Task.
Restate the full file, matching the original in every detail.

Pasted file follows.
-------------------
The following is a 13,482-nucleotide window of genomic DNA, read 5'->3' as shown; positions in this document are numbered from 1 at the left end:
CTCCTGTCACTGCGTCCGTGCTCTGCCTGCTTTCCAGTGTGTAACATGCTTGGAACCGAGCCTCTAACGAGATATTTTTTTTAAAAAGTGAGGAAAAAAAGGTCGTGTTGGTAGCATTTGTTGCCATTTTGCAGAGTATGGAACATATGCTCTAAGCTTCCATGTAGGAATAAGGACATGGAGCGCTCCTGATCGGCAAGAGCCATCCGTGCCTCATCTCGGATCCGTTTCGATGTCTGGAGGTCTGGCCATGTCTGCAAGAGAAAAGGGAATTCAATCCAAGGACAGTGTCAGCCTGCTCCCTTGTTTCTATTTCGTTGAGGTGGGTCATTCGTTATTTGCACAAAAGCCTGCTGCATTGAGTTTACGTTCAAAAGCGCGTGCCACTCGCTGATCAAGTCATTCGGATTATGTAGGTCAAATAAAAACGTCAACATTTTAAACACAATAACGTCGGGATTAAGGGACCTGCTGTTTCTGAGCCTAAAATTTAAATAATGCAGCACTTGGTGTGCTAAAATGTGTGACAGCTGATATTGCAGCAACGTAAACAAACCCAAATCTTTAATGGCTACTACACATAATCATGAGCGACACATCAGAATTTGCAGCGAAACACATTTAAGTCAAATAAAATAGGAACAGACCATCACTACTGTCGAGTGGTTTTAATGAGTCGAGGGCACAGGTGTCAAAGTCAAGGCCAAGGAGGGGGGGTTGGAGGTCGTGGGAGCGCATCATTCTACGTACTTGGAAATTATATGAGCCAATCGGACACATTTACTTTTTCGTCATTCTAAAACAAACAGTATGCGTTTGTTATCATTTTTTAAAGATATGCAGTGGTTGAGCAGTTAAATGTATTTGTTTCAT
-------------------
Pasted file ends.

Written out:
The following is a 13,482-nucleotide window of genomic DNA, read 5'->3' as shown; positions in this document are numbered from 1 at the left end:
CTCCTGTCACTGCGTCCGTGCTCTGCCTGCTTTCCAGTGTGTAACATGCTTGGAACCGAGCCTCTAACGAGATATTTTTTTTAAAAAGTGAGGAAAAAAAGGTCGTGTTGGTAGCATTTGTTGCCATTTTGCAGAGTATGGAACATATGCTCTAAGCTTCCATGTAGGAATAAGGACATGGAGCGCTCCTGATCGGCAAGAGCCATCCGTGCCTCATCTCGGATCCGTTTCGATGTCTGGAGGTCTGGCCATGTCTGCAAGAGAAAAGGGAATTCAATCCAAGGACAGTGTCAGCCTGCTCCCTTGTTTCTATTTCGTTGAGGTGGGTCATTCGTTATTTGCACAAAAGCCTGCTGCATTGAGTTTACGTTCAAAAGCGCGTGCCACTCGCTGATCAAGTCATTCGGATTATGTAGGTCAAATAAAAACGTCAACATTTTAAACACAATAACGTCGGGATTAAGGGACCTGCTGTTTCTGAGCCTAAAATTTAAATAATGCAGCACTTGGTGTGCTAAAATGTGTGACAGCTGATATTGCAGCAACGTAAACAAACCCAAATCTTTAATGGCTACTACACATAATCATGAGCGACACATCAGAATTTGCAGCGAAACACATTTAAGTCAAATAAAATAGGAACAGACCATCACTACTGTCGAGTGGTTTTAATGAGTCGAGGGCACAGGTGTCAAAGTCAAGGCCAAGGAGGGGGGGTTGGAGGTCGTGGGAGCGCATCATTCTACGTACTTGGAAATTATATGAGCCAATCGGACACATTTACTTTTTCGTCATTCTAAAACAAACAGTATGCGTTTGTTATCATTTTTTAAAGATATGCAGTGGTTGAGCAGTTAAATGTATTTGTTTCAT